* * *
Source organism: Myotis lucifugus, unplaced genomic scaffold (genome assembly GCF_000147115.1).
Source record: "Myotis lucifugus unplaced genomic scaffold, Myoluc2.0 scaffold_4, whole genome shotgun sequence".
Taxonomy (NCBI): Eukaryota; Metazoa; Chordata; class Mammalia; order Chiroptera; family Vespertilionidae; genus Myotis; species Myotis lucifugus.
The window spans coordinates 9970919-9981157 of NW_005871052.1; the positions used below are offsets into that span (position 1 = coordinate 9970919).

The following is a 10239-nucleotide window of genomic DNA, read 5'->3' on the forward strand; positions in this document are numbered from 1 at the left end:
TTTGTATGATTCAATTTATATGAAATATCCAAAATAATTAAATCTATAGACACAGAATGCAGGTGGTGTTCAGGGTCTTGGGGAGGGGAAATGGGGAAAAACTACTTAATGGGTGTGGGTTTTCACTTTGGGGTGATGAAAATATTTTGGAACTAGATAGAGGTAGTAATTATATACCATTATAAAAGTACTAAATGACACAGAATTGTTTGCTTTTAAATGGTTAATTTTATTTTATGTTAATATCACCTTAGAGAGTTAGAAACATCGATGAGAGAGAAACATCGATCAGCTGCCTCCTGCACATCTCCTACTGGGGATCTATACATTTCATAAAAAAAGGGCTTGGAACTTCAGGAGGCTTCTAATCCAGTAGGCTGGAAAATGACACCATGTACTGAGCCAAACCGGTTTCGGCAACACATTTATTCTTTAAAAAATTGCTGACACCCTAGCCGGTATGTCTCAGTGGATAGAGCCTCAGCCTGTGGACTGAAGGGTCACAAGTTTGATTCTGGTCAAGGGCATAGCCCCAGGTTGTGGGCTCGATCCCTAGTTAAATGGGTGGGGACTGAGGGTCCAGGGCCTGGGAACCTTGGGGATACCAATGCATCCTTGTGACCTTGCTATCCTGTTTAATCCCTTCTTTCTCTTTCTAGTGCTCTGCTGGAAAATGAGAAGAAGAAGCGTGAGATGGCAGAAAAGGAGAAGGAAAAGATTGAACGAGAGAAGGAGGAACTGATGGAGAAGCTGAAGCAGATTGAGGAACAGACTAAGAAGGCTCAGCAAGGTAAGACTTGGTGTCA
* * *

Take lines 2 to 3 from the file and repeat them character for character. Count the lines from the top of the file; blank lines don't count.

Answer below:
Source record: "Myotis lucifugus unplaced genomic scaffold, Myoluc2.0 scaffold_4, whole genome shotgun sequence".
Taxonomy (NCBI): Eukaryota; Metazoa; Chordata; class Mammalia; order Chiroptera; family Vespertilionidae; genus Myotis; species Myotis lucifugus.